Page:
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LinkedInLocal Tampa: This Thursday at Computer Coach

by Joey deVilla on January 20, 2020

LinkedInLocal Tampa is happening this Thursday, January 23rd, from 5:30 to 8:00 p.m. at Computer Coach Training Center! At this gathering, you’ll get a chance to catch up with your Tampa Bay LinkedIn contacts in real life.

From the event page:

The purpose is to unite people from all walks of life, in facilitated events hosted around the world, to genuinely get to know the humans behind the LinkedIn profiles, and connect beyond the job titles, business cards and company names that are so common at most networking events.

#LinkedinLocal Tampa is about community, and community starts with building human to human relationships first, and then acting as one to give back to those in the community who need it the most.

Our facilitated events offer the opportunity to meet your local LinkedIn connections, from behind the pfoiles, and to build a true lasting relationship.

We have a no wallflower, and no clique policy at our events. You will be immediately welcomed and introduced to other business professionals immediately after arriving.

There is a fee to attend LinkedInLocal Tampa — $15 for general admission, with a $5 discount for early birds — and once the costs of holding the event have been covered, the rest of the money goes to a charity. For this event, that charity is The Center for Cyber Safety and Education.

Please note: Tickets will not be available at the door. To attend this event, you have to register in advance!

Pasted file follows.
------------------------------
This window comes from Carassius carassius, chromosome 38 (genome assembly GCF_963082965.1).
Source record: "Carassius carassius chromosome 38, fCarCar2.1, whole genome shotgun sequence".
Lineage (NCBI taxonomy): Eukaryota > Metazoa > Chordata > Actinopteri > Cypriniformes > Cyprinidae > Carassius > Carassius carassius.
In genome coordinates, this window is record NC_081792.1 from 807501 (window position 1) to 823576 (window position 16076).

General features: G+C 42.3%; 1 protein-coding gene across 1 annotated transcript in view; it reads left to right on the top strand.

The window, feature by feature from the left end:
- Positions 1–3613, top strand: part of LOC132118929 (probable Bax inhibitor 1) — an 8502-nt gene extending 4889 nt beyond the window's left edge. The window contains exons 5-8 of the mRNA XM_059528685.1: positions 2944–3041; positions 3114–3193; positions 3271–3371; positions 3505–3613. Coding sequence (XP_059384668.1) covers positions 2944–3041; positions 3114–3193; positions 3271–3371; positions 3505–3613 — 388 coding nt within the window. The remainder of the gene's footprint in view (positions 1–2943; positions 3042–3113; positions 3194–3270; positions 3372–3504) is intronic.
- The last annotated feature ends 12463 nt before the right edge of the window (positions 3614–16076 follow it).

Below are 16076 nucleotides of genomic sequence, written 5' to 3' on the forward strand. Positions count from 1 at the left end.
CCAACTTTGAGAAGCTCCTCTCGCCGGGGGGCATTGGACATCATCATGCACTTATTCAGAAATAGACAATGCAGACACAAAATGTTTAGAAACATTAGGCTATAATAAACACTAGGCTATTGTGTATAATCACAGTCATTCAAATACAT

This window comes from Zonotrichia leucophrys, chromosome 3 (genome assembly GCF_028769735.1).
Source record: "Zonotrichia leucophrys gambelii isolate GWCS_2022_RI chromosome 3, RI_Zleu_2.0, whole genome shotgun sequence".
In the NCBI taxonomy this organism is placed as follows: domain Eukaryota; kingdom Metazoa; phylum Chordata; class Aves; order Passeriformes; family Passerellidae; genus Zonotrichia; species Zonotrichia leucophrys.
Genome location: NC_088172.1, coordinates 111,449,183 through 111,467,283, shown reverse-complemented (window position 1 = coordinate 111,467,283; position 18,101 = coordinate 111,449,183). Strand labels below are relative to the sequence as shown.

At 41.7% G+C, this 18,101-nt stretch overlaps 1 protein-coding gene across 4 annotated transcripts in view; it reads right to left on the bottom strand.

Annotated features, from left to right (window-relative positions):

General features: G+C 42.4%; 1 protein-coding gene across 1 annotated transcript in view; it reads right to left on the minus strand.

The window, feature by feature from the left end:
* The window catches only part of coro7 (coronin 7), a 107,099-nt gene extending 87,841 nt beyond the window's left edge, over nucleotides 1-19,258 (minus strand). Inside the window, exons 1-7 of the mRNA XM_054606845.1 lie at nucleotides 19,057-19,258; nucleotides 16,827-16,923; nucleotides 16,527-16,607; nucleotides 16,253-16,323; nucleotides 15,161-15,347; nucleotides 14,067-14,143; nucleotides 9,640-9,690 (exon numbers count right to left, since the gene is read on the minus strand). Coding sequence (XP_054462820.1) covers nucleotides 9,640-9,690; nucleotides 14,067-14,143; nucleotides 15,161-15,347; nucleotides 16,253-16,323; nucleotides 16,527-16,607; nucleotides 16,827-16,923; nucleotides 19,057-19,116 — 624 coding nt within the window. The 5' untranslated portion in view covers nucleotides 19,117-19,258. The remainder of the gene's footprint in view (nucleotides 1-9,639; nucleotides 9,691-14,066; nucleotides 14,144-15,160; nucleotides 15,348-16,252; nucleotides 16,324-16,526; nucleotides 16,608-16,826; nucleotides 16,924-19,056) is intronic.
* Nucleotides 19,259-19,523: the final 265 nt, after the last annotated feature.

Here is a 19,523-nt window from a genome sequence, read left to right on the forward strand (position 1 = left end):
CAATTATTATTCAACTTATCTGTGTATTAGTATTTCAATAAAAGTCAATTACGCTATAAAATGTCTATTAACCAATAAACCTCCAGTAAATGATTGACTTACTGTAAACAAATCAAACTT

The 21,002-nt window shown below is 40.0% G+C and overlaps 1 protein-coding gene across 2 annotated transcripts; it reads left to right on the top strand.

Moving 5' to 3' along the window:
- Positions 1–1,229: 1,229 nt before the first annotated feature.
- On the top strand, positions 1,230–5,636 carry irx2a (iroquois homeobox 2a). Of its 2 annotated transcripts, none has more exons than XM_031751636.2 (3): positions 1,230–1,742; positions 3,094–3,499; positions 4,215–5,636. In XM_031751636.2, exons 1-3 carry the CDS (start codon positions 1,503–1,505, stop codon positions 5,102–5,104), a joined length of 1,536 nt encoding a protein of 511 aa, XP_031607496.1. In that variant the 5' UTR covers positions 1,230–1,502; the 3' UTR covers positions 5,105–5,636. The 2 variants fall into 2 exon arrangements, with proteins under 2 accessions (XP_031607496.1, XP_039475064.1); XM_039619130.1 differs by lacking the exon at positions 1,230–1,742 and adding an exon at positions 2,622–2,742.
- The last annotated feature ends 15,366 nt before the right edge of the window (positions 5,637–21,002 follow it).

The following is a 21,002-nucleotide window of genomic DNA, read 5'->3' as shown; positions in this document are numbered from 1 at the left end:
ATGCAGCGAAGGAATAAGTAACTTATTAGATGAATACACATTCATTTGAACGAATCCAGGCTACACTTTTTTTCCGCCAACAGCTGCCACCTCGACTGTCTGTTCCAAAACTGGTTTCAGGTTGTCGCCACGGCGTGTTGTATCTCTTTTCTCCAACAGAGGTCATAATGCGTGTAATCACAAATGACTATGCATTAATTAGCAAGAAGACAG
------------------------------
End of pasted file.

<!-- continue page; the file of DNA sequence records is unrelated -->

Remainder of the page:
Here’s the event itinerary:

  • 5:30 – 6:00 Registration & Refreshments
  • 6:00 – 6:10 Welcome & Introductions
  • 6:10 – 7:00 Event Program & Charity Presentation
  • 7:00 – 8:00 Facilitated, Deep Networking

LinkedInLocal Tampa is organized by the following people. If you attend tech events in the Tampa Bay area, chances are you’ll know some of them:

In a nutshell

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Every week, dedicated individuals and organizations in around the Tampa Bay do more than just their “day jobs”. They get involved in events where they share their knowledge, make connections and friends, and gather together to build strong tech, entrepreneur, and nerd communities. That’s why I do this every week: I put together a list of tech, entrepreneur, and nerd events to make sure that they can be found and you can attend them!

Here’s what’s happening in Tampa Bay this week!

This weekly list is posted as a voluntary service to the Tampa tech community. With the notable exceptions of Tampa iOS Meetup and Coders, Creatives and Craft Beer — both of which I run — most of this information comes from Meetup.com, EventBrite, and other local event announcement sites. I can’t guarantee the accuracy of the dates and times listed here; if you want to be absolutely sure that the event you’re interested in is actually taking place, please contact the organizers!

Monday, January 20

Global Game Jam 2020 takes place from January 31 to February 2, and in preparation, Tampa Games Developer Guild is hosting a session where ANYONE interested in participating in a game jam can come and learn more about what it’s about and how best to prepare. [ Find out more here ]

Tuesday, January 21

The Coders, Creatives, and Craft Beer meetup is celebrating Chinese New Year (a.k.a. Lunar New Year, which happens on Saturday, January 25) on Tuesday! Join us at 7venth Sun Brewery at 6:30 p.m. for conversation, collaboration, conspiring, and craft beer. [ Find out more here ]

Wednesday, January 22